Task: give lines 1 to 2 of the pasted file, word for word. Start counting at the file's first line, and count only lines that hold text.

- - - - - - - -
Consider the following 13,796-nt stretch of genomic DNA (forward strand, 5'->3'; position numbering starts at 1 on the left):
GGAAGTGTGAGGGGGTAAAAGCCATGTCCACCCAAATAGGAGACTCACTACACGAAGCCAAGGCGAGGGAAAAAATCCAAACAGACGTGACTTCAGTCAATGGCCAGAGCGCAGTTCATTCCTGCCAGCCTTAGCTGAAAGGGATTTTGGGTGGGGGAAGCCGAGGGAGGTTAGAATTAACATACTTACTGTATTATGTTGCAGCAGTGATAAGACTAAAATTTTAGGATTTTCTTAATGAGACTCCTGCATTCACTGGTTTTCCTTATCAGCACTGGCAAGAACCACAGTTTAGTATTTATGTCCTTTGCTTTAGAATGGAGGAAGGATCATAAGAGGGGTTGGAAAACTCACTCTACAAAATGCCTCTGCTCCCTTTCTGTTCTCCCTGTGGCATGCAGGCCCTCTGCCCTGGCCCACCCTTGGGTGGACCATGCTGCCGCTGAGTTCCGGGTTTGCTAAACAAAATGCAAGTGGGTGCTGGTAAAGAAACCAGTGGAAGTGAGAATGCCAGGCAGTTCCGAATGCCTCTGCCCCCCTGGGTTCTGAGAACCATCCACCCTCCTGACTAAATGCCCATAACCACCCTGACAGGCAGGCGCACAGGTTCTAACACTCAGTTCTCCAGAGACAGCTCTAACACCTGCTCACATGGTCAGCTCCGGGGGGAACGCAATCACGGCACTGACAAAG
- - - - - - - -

Consider the following 13,796-nt stretch of genomic DNA (forward strand, 5'->3'; position numbering starts at 1 on the left):
GGAAGTGTGAGGGGGTAAAAGCCATGTCCACCCAAATAGGAGACTCACTACACGAAGCCAAGGCGAGGGAAAAAATCCAAACAGACGTGACTTCAGTCAATGGCCAGAGCGCAGTTCATTCCTGCCAGCCTTAGCTGAAAGGGATTTTGGGTGGGGGAAGCCGAGGGAGGTTAGAATTAACATACTTACTGTATTATGTTGCAGCAGTGATAAGACTAAAATTTTAGGATTTTCTTAATGAGACTCCTGCATTCACTGGTTTTCCTTATCAGCACTGGCAAGAACCACAGTTTAGTATTTATGTCCTTTGCTTTAGAATGGAGGAAGGATCATAAGAGGGGTTGGAAAACTCACTCTACAAAATGCCTCTGCTCCCTTTCTGTTCTCCCTGTGGCATGCAGGCCCTCTGCCCTGGCCCACCCTTGGGTGGACCATGCTGCCGCTGAGTTCCGGGTTTGCTAAACAAAATGCAAGTGGGTGCTGGTAAAGAAACCAGTGGAAGTGAGAATGCCAGGCAGTTCCGAATGCCTCTGCCCCCCTGGGTTCTGAGAACCATCCACCCTCCTGACTAAATGCCCATAACCACCCTGACAGGCAGGCGCACAGGTTCTAACACTCAGTTCTCCAGAGACAGCTCTAACACCTGCTCACATGGTCAGCTCCGGGGGGAACGCAATCACGGCACTGACAAAG